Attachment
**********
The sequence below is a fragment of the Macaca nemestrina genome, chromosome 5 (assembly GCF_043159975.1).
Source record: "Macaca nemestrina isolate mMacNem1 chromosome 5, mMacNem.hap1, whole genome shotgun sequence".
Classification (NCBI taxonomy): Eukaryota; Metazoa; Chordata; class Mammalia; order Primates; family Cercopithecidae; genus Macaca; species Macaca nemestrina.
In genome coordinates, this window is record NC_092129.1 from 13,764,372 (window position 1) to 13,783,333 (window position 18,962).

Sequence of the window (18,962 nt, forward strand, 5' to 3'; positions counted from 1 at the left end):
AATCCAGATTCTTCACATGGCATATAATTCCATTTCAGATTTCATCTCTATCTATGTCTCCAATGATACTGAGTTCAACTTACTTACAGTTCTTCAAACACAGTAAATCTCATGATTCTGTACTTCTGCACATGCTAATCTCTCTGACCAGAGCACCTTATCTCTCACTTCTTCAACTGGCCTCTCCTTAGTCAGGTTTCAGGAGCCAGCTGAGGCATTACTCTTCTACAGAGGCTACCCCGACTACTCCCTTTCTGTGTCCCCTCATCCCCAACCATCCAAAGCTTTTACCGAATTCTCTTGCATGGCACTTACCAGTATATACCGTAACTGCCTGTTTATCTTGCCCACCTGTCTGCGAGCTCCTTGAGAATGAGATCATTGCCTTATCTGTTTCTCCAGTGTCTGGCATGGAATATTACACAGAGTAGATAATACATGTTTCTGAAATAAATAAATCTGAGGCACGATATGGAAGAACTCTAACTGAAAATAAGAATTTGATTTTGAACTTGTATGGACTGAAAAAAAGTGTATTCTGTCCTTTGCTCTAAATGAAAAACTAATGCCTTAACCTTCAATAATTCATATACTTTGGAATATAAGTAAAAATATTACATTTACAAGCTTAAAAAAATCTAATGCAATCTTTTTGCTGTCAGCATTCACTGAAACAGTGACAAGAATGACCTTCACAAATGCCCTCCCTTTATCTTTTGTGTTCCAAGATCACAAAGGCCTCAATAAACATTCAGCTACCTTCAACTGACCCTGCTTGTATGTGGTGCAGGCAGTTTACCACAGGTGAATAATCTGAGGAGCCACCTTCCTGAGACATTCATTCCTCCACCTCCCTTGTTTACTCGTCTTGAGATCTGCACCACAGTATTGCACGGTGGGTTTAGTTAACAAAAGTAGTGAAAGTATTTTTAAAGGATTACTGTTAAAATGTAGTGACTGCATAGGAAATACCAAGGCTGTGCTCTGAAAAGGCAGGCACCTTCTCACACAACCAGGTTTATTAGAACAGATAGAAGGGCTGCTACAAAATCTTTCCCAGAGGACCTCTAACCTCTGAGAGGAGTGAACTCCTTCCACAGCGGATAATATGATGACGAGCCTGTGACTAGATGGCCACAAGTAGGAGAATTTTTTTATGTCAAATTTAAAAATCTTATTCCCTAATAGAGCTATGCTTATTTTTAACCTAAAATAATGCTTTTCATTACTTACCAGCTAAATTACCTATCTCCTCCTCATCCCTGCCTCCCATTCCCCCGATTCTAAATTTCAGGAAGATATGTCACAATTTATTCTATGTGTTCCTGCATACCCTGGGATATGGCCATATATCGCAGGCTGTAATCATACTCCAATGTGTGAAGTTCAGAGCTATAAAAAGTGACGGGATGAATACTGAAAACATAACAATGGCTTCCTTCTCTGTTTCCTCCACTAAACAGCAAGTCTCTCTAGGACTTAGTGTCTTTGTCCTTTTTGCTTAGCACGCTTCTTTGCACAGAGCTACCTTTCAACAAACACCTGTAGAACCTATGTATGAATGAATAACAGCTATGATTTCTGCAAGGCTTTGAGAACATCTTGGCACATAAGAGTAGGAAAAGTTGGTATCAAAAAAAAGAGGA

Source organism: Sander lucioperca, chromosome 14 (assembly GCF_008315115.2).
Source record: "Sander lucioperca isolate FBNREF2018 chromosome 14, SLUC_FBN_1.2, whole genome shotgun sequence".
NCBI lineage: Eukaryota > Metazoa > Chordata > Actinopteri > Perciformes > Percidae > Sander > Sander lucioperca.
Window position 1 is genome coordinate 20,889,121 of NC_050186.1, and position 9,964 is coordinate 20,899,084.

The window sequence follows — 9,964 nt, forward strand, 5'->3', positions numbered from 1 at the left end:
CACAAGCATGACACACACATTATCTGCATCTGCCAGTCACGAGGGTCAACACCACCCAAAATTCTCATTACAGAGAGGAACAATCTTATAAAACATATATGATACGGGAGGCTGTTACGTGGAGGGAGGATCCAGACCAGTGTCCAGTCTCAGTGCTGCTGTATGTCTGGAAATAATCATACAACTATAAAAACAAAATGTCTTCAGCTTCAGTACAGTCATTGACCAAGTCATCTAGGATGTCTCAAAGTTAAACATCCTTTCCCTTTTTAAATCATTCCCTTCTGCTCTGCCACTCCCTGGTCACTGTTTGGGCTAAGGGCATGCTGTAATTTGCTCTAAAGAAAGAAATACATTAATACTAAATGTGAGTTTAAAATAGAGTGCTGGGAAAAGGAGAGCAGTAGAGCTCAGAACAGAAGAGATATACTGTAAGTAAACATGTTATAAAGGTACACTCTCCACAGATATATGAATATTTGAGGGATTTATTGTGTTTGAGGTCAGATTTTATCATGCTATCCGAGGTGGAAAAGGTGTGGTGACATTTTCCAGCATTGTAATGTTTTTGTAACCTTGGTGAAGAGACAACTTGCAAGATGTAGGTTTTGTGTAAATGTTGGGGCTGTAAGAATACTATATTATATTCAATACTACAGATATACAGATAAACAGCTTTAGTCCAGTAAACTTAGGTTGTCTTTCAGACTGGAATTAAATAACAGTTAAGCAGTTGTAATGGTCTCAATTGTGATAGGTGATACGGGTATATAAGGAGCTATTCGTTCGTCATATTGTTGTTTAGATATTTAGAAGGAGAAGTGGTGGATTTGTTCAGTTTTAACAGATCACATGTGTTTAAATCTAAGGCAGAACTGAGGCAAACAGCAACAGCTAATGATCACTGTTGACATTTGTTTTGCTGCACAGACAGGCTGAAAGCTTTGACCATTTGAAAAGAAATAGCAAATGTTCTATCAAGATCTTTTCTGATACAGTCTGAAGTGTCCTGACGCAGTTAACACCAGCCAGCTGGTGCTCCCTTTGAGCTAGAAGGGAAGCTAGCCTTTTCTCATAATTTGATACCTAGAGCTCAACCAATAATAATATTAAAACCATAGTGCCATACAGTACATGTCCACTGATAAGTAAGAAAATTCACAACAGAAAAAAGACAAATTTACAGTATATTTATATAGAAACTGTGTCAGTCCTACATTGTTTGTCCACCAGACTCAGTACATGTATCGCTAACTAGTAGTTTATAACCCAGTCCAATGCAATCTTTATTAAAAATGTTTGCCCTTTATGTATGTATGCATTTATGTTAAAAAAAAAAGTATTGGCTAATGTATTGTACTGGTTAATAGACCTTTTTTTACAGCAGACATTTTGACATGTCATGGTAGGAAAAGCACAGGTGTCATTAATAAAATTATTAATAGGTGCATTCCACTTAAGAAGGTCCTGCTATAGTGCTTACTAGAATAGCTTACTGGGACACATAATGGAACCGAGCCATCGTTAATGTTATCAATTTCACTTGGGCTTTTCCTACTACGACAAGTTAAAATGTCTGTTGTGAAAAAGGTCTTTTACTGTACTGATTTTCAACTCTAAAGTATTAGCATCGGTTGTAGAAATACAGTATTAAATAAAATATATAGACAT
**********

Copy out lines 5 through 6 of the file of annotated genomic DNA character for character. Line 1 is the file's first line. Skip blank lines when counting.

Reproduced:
Sequence of the window (18,962 nt, forward strand, 5' to 3'; positions counted from 1 at the left end):
AATCCAGATTCTTCACATGGCATATAATTCCATTTCAGATTTCATCTCTATCTATGTCTCCAATGATACTGAGTTCAACTTACTTACAGTTCTTCAAACACAGTAAATCTCATGATTCTGTACTTCTGCACATGCTAATCTCTCTGACCAGAGCACCTTATCTCTCACTTCTTCAACTGGCCTCTCCTTAGTCAGGTTTCAGGAGCCAGCTGAGGCATTACTCTTCTACAGAGGCTACCCCGACTACTCCCTTTCTGTGTCCCCTCATCCCCAACCATCCAAAGCTTTTACCGAATTCTCTTGCATGGCACTTACCAGTATATACCGTAACTGCCTGTTTATCTTGCCCACCTGTCTGCGAGCTCCTTGAGAATGAGATCATTGCCTTATCTGTTTCTCCAGTGTCTGGCATGGAATATTACACAGAGTAGATAATACATGTTTCTGAAATAAATAAATCTGAGGCACGATATGGAAGAACTCTAACTGAAAATAAGAATTTGATTTTGAACTTGTATGGACTGAAAAAAAGTGTATTCTGTCCTTTGCTCTAAATGAAAAACTAATGCCTTAACCTTCAATAATTCATATACTTTGGAATATAAGTAAAAATATTACATTTACAAGCTTAAAAAAATCTAATGCAATCTTTTTGCTGTCAGCATTCACTGAAACAGTGACAAGAATGACCTTCACAAATGCCCTCCCTTTATCTTTTGTGTTCCAAGATCACAAAGGCCTCAATAAACATTCAGCTACCTTCAACTGACCCTGCTTGTATGTGGTGCAGGCAGTTTACCACAGGTGAATAATCTGAGGAGCCACCTTCCTGAGACATTCATTCCTCCACCTCCCTTGTTTACTCGTCTTGAGATCTGCACCACAGTATTGCACGGTGGGTTTAGTTAACAAAAGTAGTGAAAGTATTTTTAAAGGATTACTGTTAAAATGTAGTGACTGCATAGGAAATACCAAGGCTGTGCTCTGAAAAGGCAGGCACCTTCTCACACAACCAGGTTTATTAGAACAGATAGAAGGGCTGCTACAAAATCTTTCCCAGAGGACCTCTAACCTCTGAGAGGAGTGAACTCCTTCCACAGCGGATAATATGATGACGAGCCTGTGACTAGATGGCCACAAGTAGGAGAATTTTTTTATGTCAAATTTAAAAATCTTATTCCCTAATAGAGCTATGCTTATTTTTAACCTAAAATAATGCTTTTCATTACTTACCAGCTAAATTACCTATCTCCTCCTCATCCCTGCCTCCCATTCCCCCGATTCTAAATTTCAGGAAGATATGTCACAATTTATTCTATGTGTTCCTGCATACCCTGGGATATGGCCATATATCGCAGGCTGTAATCATACTCCAATGTGTGAAGTTCAGAGCTATAAAAAGTGACGGGATGAATACTGAAAACATAACAATGGCTTCCTTCTCTGTTTCCTCCACTAAACAGCAAGTCTCTCTAGGACTTAGTGTCTTTGTCCTTTTTGCTTAGCACGCTTCTTTGCACAGAGCTACCTTTCAACAAACACCTGTAGAACCTATGTATGAATGAATAACAGCTATGATTTCTGCAAGGCTTTGAGAACATCTTGGCACATAAGAGTAGGAAAAGTTGGTATCAAAAAAAAGAGGA